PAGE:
I guess I should begin by explaining that I am not a poet and that, for the very most part, poetry does not speak to me—sorry, it just doesn’t and never has. So here I am wading in to what shouldn’t even be a controversy about poetry.
A bit of background might help. A few years ago, after I had completed the preliminary work for my dissertation, I was beginning the search for articles that I would subject to discourse historical analysis for the dissertation itself. As a part of this search I subscribed to a number of conservative email newsletters, including Prufrock.
Prufrock wasn’t actually useful in my dissertation work. Micah Mattix rarely, if ever, takes on the topic of unauthorized migration. But he is an example of a traditionalist conservative (which makes it a bit surprising that the neoconservative Weekly Standard publishes his newsletter, but neoconservatives seem to hold nowhere near the animus toward traditionalist conservatives that the latter hold toward the former).
Mattix, rather, focuses on western culture with a strong literary bent. His newsletter is tolerable and occasionally worth at least reading the first few lines of, so I have remained subscribed.
Today (August 13, 2018), quoting at length, he writes:
I’m not going to link to an essay in The Atlantic on why poetry matters because, well, it’s not really about poetry. (Fine. Here it is.) It’s about identity and how poets are exploring it “in new ways” (whatever that means) and how technology is helping them “engage” their yuge audience. Anyway, the entire piece is a mess, but I will say this: If people are reading a poem primarily because of its politics, how does that make poetry matter? It matters because it is the vehicle for something else? I suppose that may be “mattering,” but only in a very narrow sense—like a helmet matters because it protects my head. You know why poetry should matter? Because poets are writing good poems. Why should people read poetry? Because they like it. Should poetry change people? Maybe, though it often doesn’t. It should, however, remind people that not everything in life is about power and fame. And it should occasionally show people that thinking about seemingly unimportant things for no reason is part of what makes us human.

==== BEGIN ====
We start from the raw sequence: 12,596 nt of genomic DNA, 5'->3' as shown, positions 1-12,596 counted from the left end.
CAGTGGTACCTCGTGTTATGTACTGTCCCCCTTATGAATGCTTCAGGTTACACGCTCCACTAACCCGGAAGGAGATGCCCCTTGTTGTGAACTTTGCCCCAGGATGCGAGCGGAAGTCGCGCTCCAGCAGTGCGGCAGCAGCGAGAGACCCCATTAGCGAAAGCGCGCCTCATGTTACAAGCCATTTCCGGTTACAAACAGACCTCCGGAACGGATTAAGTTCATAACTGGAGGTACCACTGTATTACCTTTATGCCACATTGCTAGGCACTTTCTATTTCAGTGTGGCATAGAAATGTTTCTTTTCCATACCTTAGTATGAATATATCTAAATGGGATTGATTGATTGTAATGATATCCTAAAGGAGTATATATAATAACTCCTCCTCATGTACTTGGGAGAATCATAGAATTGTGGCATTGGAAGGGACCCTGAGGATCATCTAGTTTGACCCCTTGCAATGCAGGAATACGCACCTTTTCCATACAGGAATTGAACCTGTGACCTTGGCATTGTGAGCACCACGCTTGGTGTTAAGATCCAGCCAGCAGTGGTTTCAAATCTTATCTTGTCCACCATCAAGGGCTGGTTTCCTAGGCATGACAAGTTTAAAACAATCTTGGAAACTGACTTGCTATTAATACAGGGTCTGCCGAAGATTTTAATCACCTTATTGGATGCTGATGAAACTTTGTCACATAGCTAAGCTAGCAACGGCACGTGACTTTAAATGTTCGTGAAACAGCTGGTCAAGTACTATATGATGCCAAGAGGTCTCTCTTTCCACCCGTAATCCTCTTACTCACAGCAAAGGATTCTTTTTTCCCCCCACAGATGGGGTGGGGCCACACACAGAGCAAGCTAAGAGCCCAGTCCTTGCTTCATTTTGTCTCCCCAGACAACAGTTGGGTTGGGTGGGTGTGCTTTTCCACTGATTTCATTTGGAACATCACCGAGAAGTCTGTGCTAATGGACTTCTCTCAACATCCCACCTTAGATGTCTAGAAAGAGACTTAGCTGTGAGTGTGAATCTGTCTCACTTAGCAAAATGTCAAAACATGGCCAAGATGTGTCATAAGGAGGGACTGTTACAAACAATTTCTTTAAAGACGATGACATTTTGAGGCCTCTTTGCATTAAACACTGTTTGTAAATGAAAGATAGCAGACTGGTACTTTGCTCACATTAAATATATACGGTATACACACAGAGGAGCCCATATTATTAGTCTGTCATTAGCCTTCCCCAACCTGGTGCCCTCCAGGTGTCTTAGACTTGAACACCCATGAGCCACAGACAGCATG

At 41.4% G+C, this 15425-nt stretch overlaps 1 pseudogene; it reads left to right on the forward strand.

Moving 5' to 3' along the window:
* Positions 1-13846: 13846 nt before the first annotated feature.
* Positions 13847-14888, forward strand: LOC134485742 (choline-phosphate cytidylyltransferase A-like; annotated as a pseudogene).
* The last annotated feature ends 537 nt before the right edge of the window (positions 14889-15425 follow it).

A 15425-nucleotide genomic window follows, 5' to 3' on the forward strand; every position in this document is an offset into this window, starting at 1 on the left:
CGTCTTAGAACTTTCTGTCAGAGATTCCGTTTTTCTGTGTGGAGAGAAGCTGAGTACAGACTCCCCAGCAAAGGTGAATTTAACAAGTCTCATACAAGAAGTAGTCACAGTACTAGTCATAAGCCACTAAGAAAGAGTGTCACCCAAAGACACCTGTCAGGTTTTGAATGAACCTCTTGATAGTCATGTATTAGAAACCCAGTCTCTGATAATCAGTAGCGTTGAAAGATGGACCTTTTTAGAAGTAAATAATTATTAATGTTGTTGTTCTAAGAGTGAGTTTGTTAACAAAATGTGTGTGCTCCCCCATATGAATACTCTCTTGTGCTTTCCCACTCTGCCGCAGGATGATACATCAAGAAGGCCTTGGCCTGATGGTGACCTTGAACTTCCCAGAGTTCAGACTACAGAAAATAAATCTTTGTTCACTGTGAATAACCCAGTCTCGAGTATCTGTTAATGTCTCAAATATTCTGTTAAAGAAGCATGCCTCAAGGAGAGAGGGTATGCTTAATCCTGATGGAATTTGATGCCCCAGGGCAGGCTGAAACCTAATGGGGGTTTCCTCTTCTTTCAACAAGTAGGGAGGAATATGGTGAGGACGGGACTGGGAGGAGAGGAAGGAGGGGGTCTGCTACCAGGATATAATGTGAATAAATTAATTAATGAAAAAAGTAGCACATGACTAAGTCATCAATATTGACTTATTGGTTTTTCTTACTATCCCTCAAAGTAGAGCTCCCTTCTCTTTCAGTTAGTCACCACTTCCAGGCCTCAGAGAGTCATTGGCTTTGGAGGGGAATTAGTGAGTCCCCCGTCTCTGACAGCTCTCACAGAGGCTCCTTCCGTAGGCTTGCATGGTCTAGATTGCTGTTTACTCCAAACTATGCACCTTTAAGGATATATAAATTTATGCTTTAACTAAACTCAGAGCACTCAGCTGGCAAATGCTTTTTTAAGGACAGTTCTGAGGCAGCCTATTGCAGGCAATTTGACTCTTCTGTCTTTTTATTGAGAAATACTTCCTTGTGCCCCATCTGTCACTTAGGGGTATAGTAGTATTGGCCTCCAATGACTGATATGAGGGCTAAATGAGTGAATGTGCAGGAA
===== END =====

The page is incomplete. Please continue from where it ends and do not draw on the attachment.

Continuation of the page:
The Atlantic article is mostly about how poets who are not white, binary gender-conforming, cis, and heterosexual (yeah, a lot of this is somehow about sex) are beginning to gain prominence, which you and I might agree is a laudable thing. Since the Left has largely stopped talking about class—this article is no exception—and decided that class is instead the complaint of white males pining after lost privilege, I found myself skimming through most of it to find any reference to what Mattix is complaining about.
But there it is, some poetry that references white massacres of American Indians. And discussion of poetry about “apartheid, colonialism, a fascination with the bodies of saints, bodies in extremis.” And more.
You see the problem here: Mattix wants poetry to “remind people that not everything in life is about power and fame. And it should occasionally show people that thinking about seemingly unimportant things for no reason is part of what makes us human.” As if the introduction of diverse voices covering topics of injustice somehow deprives him of such poetry, consigns it to “irrelevance,” or its labeling as “irrelevant” somehow poses a threat to its existence when such work, appearing across a multitude of forms, has been preserved in libraries, museums, concert halls, and theaters for centuries and seems likely to remain so.
Suffice it to say, Mattix’s argument does not impress. What’s going on here is that Mattix does not want to be reminded that not everything is wonderful with the status quo. If Mattix is in any way concerned with social injustice, he offers no evidence of it here. He’s just tired of hearing about it.
Much like the Left with class.